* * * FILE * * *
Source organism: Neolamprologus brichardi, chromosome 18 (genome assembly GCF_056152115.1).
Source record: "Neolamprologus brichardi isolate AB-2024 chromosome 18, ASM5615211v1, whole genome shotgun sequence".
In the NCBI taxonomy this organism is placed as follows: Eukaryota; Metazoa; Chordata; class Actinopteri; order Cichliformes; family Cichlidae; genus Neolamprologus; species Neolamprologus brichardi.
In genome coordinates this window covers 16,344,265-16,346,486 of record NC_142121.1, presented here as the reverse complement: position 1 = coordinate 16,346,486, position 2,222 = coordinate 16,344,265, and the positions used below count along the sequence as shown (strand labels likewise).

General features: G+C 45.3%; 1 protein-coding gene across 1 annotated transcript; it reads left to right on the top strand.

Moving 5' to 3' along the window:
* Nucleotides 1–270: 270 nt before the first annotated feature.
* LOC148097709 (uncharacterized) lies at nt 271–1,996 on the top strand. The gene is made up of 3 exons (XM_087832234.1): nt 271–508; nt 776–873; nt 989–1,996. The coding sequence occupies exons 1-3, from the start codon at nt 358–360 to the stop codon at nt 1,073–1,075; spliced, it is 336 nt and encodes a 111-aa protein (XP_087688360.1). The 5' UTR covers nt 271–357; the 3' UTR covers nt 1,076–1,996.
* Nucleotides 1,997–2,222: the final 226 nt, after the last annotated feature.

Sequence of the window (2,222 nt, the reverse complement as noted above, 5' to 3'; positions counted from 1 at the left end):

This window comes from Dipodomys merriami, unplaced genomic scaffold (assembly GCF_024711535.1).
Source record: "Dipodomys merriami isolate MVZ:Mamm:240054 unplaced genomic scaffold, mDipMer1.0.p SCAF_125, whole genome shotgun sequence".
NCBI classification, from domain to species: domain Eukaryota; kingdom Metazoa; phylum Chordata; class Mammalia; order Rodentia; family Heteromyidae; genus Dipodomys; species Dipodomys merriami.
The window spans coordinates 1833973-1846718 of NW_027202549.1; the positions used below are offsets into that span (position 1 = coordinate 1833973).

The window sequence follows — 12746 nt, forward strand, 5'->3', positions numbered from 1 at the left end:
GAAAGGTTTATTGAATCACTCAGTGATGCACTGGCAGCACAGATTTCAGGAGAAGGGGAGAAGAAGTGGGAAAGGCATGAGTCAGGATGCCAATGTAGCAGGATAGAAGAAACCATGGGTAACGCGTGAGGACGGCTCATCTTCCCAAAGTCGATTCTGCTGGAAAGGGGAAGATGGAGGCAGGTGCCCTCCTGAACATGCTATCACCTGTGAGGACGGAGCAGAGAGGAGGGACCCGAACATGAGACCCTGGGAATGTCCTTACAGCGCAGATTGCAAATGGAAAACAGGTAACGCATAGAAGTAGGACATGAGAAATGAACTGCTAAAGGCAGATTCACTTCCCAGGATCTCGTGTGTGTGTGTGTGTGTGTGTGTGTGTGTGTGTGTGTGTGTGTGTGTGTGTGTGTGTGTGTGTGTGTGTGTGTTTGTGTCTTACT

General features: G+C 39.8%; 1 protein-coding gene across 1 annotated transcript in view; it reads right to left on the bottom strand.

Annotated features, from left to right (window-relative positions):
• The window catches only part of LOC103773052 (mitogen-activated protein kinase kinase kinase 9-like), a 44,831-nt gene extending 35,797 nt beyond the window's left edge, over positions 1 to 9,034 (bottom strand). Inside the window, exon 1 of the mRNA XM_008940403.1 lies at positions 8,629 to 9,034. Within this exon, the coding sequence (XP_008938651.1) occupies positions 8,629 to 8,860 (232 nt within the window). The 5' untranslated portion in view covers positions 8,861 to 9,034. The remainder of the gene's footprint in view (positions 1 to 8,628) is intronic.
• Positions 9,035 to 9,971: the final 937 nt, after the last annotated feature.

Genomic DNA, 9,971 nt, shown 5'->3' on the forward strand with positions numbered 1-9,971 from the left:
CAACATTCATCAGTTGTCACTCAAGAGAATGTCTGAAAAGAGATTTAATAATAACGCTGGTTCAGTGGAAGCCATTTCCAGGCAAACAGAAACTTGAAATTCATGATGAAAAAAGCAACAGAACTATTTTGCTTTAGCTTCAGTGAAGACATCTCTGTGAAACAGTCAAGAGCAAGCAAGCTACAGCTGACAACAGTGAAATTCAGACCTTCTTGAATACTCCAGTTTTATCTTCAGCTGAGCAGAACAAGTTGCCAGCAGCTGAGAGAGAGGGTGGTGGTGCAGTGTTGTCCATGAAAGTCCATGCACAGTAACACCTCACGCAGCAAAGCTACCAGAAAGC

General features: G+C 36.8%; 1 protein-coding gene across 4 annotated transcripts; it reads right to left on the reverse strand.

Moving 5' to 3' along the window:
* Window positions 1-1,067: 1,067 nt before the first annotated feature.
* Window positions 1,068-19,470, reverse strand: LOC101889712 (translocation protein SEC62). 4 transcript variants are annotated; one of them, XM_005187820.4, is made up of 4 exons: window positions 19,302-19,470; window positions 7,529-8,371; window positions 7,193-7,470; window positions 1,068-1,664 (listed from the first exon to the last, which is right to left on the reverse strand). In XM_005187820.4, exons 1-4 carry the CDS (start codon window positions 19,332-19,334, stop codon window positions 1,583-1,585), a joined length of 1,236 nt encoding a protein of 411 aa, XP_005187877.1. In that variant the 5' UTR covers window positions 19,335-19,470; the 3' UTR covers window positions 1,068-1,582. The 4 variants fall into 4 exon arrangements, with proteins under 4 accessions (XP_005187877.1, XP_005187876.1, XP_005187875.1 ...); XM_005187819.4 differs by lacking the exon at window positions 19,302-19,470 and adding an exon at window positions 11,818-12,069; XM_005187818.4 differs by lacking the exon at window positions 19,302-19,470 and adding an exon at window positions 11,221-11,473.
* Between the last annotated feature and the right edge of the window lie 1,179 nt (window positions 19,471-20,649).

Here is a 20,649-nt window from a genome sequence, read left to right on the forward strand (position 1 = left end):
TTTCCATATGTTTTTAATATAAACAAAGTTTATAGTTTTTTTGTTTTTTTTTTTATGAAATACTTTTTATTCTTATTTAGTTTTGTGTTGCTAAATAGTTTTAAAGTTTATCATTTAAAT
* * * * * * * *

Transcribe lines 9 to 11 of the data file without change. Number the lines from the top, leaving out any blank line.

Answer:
* Nucleotides 1,997–2,222: the final 226 nt, after the last annotated feature.

Sequence of the window (2,222 nt, the reverse complement as noted above, 5' to 3'; positions counted from 1 at the left end):

This window comes from Dipodomys merriami, unplaced genomic scaffold (assembly GCF_024711535.1).